School inspectors fear children are ‘not receiving a good education’

The two school's that combined to form Brightlingsea Junior and Infant School previously had Outstan

The two school's that combined to form Brightlingsea Junior and Infant School previously had Outstanding and Good ratings - the new school is now Requires Improvement Picture: GOOGLE MAPS - Credit: Archant

Concerns have been raised that pupils at an Essex school are not ‘recieving a good education’ as Ofsted inspectors ruled it requires improvement.

Brightlingsea Primary School and Nursery, a combination of the former infant and junior schools in the town, was formed in 2018.

The infant school was previously rated Outstanding and the junior school rated Good, with the former commended for the "rapid and sustained progress" of pupils in its classes.

However, in a report published earlier this month, inspectors found students "do not receive a good education" and "not all pupils feel safe in school" and classified the school as requiring improvement..

In a letter to parents, executive headteacher Julia Hunt described the challenge of "gluing" the two schools and their different systems together, and commended staff for their achievements since the merger two years ago.


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Mrs Hunt said: "Although we agree with the overall outcome, we are disappointed with some of the description in the report.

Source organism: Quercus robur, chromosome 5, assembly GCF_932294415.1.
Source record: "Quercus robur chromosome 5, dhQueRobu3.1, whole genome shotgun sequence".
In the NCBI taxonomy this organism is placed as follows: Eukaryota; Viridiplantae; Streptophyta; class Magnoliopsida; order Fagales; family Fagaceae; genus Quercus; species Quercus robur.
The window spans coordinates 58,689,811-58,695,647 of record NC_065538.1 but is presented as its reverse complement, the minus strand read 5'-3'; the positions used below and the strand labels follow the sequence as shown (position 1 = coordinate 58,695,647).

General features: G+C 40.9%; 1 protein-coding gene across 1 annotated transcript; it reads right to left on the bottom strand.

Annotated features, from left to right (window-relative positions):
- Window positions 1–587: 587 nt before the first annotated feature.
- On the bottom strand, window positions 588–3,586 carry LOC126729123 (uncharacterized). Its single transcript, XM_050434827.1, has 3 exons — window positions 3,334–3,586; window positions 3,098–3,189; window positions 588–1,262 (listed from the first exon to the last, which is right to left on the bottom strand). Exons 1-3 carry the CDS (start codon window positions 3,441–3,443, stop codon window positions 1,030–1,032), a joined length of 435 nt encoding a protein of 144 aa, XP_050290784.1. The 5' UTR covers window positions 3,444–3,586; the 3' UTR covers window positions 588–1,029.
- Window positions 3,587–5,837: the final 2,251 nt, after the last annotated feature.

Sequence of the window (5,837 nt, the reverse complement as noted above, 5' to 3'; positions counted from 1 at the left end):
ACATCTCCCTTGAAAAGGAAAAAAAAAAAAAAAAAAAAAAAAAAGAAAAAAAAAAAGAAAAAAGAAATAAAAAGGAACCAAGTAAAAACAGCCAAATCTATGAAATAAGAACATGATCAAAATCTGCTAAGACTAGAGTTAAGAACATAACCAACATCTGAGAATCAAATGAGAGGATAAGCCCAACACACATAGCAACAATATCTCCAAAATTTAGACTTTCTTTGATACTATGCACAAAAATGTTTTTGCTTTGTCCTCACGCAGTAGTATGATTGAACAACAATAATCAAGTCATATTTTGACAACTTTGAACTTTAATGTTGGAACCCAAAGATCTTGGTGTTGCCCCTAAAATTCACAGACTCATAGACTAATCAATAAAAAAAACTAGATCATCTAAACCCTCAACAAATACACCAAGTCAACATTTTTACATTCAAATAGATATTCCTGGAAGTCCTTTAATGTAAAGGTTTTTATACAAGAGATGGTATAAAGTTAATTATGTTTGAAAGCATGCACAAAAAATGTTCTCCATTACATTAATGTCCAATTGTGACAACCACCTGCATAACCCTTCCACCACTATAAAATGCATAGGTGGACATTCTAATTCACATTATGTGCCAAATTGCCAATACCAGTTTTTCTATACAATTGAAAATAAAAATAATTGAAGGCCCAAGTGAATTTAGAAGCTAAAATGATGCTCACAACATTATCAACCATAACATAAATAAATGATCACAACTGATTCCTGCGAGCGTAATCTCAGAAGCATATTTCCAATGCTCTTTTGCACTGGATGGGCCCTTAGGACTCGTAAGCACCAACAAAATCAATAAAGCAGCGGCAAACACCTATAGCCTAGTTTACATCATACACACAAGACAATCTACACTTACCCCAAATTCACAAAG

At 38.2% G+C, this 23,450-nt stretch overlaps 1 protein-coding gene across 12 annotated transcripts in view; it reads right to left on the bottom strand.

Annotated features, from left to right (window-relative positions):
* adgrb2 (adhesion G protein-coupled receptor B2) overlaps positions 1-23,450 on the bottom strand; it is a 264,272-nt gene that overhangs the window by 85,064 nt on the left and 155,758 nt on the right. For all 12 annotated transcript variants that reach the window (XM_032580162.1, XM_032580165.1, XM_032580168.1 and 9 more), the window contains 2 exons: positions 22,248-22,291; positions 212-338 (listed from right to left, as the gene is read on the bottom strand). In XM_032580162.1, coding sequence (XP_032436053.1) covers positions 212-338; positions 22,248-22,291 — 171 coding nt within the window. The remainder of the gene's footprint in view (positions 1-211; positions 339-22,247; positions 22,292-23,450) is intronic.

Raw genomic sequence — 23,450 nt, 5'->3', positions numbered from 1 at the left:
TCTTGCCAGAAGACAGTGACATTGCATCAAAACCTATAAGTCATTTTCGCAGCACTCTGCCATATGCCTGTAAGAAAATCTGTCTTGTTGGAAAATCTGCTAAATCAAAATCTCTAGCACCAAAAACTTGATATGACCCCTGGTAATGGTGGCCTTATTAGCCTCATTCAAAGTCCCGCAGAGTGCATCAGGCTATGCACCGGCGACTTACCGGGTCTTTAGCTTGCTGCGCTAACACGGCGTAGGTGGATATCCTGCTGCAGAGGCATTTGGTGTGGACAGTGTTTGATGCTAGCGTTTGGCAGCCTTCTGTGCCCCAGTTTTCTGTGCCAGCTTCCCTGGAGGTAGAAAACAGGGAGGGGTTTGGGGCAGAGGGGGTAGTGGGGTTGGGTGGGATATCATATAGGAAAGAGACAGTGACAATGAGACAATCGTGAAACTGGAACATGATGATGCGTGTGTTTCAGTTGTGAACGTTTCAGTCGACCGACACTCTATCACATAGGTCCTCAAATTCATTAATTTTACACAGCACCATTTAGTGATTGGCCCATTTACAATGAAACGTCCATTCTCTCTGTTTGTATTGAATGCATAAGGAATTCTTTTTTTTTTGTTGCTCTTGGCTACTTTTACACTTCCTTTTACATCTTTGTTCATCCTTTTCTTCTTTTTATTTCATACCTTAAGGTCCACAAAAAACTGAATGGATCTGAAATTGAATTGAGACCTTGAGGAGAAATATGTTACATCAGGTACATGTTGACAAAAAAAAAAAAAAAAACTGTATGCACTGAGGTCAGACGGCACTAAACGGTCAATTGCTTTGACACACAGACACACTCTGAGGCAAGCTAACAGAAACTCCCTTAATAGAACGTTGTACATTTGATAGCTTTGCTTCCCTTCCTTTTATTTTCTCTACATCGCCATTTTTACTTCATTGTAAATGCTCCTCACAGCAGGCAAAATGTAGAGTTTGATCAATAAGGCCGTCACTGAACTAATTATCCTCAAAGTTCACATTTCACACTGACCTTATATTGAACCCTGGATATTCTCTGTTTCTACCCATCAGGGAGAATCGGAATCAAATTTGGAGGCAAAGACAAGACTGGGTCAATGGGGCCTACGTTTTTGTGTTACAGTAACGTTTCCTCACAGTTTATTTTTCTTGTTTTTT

"We do not feel it adequately captures what we know and enjoy about our school."

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She added: "Please be assured that we will strive to continue to work hard to ensure the best outcomes for your children.

"With your support we will strive to ensure that the recommended actions are addressed fully by the next inspection."

Inspectors did note that the pupils were pleasant and polite and said children get off to a good start in the school's nursery. They also said that some SEND pupils receive good one-to-one support from staff in lessons.

But the report also included a list of areas in which the school needed to improve.

Lead inspector John Mitcheson wrote: "Since opening as a new school, leaders' and governors' time has been absorbed in reorganising staffing and managing the school's finances.

"This has been done effectively and has stabilised the school. Less attention has been paid to checking that an ambitious, well-organised curriculum is in place or that it is taught well enough."

Mrs Hunt added: "Ofsted have identified that leaders are overcoming challenges and have had additional pressures as a result of financial issues, including restructuring and cutbacks.

"We acknowledge that these pressures have taken time away from leaders.

"These have now been resolved and we are able to plan forward with some certainty."

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